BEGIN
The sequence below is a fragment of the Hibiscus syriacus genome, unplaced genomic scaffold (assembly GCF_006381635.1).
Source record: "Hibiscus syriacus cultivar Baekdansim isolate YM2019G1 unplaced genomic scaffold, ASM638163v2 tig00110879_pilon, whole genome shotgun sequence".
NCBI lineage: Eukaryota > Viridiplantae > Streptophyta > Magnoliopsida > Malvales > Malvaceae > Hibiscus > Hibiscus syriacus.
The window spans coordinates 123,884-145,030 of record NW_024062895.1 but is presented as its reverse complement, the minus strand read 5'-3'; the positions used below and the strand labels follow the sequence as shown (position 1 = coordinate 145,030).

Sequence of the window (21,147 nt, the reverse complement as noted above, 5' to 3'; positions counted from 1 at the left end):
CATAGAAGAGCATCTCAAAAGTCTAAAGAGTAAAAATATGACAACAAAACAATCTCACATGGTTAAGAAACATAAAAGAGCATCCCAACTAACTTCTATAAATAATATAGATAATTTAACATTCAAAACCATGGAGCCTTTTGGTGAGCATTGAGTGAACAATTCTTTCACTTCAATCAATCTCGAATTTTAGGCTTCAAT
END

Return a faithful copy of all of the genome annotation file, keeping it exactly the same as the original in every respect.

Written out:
The sequence below is a fragment of the Hibiscus syriacus genome, unplaced genomic scaffold (assembly GCF_006381635.1).
Source record: "Hibiscus syriacus cultivar Baekdansim isolate YM2019G1 unplaced genomic scaffold, ASM638163v2 tig00110879_pilon, whole genome shotgun sequence".
NCBI lineage: Eukaryota > Viridiplantae > Streptophyta > Magnoliopsida > Malvales > Malvaceae > Hibiscus > Hibiscus syriacus.
The window spans coordinates 123,884-145,030 of record NW_024062895.1 but is presented as its reverse complement, the minus strand read 5'-3'; the positions used below and the strand labels follow the sequence as shown (position 1 = coordinate 145,030).

Sequence of the window (21,147 nt, the reverse complement as noted above, 5' to 3'; positions counted from 1 at the left end):
CATAGAAGAGCATCTCAAAAGTCTAAAGAGTAAAAATATGACAACAAAACAATCTCACATGGTTAAGAAACATAAAAGAGCATCCCAACTAACTTCTATAAATAATATAGATAATTTAACATTCAAAACCATGGAGCCTTTTGGTGAGCATTGAGTGAACAATTCTTTCACTTCAATCAATCTCGAATTTTAGGCTTCAAT